—Soren Kierkegaard, Either/Or, Vol. II, Balance between Esthetic and Ethical, p160.

Worldly Felicity

This is our concern, that every man be able to increase his wealth so as to supply his daily prodigalities, and so that the powerful may subject the weak for their own purposes. Let the poor court the rich for a living, and that under their protection they may enjoy a sluggish tranquillity; and let the rich abuse the poor as their dependants, to minister to their pride. Let the people applaud not those who protect their interests, but those who provide them with pleasure. Let no severe duty be commanded, no impurity forbidden. Let kings estimate their prosperity, not by the righteousness, but by the servility of their subjects. Let the provinces stand loyal to the kings, not as moral guides, but as lords of their possessions and purveyors of their pleasures; not with a hearty reverence, but a crooked and servile fear. Let the laws take cognizance rather of the injury done to another man’s property, than of that done to one’s own person. If a man be a nuisance to his neighbor, or injure his property, family, or person, let him be actionable; but in his own affairs let everyone with impunity do what he will in company with his own family, and with those who willingly join him. Let there be a plentiful supply of public prostitutes for every one who wishes to use them, but specially for those who are too poor to keep one for their private use. Let there be erected houses of the largest and most ornate description: in these let there be provided the most sumptuous banquets, where every one who pleases may, by day or night, play, drink, vomit, dissipate. Let there be everywhere heard the rustling of dancers, the loud, immodest laughter of the theatre; let a succession of the most cruel and the most voluptuous pleasures maintain a perpetual excitement. If such happiness is distasteful to any, let him be branded as a public enemy; and if any attempt to modify or put an end to it let him be silenced, banished, put an end to. Let these be reckoned the true gods, who procure for the people this condition of things, and preserve it when once possessed. Let them be worshipped as they wish; let them demand whatever games they please, from or with their own worshippers; only let them secure that such felicity be not imperilled by foe, plague, or disaster of any kind.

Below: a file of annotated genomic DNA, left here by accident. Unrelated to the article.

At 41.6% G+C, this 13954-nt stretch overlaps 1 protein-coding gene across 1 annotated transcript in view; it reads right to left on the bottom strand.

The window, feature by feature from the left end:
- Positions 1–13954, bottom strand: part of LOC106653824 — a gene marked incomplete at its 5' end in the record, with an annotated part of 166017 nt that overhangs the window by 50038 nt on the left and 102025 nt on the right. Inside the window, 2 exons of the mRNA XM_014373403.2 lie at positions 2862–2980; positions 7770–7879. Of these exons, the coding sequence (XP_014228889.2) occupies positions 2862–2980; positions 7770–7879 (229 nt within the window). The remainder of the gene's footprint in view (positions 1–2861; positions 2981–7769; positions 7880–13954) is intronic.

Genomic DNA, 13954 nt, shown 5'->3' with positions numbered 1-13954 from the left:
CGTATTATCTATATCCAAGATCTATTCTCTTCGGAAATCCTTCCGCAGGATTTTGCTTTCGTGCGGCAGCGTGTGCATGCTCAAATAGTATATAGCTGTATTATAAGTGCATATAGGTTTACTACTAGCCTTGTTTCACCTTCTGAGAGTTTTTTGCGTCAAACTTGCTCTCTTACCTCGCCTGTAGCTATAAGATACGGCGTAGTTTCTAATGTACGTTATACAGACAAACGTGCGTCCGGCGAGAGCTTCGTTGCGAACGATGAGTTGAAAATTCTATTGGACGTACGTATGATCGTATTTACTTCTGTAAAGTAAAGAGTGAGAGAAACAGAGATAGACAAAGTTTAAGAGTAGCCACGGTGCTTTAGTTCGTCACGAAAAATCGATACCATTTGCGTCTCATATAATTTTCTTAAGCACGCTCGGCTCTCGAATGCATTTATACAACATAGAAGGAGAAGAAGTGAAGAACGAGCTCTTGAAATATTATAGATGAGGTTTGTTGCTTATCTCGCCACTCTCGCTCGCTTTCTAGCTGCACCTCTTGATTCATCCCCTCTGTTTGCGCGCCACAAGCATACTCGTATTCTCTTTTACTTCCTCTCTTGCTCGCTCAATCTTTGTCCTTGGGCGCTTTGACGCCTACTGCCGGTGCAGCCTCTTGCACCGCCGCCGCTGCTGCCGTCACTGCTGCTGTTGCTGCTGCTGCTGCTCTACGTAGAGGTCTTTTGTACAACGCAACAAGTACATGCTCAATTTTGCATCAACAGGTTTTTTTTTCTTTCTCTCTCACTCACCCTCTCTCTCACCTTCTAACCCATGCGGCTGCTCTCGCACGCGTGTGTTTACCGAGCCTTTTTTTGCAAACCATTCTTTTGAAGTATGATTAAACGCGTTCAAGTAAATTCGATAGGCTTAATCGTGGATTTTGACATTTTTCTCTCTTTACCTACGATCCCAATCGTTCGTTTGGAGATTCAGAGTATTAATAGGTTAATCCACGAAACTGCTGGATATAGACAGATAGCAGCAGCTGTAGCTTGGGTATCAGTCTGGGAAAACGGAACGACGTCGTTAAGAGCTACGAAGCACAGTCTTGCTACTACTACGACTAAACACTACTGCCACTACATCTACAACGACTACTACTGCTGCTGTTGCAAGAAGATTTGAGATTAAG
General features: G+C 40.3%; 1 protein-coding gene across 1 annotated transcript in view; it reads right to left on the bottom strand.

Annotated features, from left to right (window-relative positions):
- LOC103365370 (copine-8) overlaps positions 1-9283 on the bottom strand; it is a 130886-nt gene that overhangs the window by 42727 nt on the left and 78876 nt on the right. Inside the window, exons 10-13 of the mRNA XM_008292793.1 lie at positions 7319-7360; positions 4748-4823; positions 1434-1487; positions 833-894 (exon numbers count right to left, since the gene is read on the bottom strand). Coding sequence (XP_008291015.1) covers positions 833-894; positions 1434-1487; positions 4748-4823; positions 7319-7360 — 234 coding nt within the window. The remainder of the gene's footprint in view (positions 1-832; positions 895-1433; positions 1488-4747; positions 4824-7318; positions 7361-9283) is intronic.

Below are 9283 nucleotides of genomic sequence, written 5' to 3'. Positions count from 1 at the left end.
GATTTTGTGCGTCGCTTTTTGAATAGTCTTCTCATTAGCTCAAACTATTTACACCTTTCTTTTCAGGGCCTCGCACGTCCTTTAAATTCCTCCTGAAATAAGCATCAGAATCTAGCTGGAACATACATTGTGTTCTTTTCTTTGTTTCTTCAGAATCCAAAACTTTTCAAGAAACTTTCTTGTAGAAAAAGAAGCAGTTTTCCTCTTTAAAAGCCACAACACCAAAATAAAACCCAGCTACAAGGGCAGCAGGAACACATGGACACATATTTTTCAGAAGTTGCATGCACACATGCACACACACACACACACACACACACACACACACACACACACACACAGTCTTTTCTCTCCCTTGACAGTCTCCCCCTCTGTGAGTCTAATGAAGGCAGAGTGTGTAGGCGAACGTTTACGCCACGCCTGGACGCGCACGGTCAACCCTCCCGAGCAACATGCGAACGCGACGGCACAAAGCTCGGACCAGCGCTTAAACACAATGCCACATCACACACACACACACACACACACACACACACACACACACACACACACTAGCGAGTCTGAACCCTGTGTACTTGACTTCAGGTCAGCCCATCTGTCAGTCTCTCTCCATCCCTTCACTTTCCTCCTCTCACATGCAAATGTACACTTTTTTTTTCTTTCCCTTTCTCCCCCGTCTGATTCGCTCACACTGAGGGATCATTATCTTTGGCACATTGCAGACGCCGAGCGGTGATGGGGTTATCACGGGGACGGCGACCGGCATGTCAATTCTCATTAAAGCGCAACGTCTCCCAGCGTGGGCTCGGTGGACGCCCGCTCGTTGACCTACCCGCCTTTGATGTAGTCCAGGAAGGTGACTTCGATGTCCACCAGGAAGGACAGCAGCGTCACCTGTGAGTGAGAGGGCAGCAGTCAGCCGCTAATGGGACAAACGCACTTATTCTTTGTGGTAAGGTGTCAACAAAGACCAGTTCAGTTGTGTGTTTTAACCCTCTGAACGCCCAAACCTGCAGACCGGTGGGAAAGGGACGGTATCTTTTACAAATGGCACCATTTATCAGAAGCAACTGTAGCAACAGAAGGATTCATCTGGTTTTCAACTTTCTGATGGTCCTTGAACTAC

—Augustine of Hippo, The City of God, Book II Chapter 20, translated by Marcus Dods.


"As we sacrifice a finger to save the body, so we maun sacrifice a man to save the body politic.  I killed him because he was doing evil, and inhumanly preventing what was guid for humanity: the scheme for the slums and the lave.  And I understand that, upon reflection, ye tak the same view."

Angus nodded grimly. "Yes," said Angus, "I take the same view.  Also, I have had the same experience."

"And what's that?" inquired the other.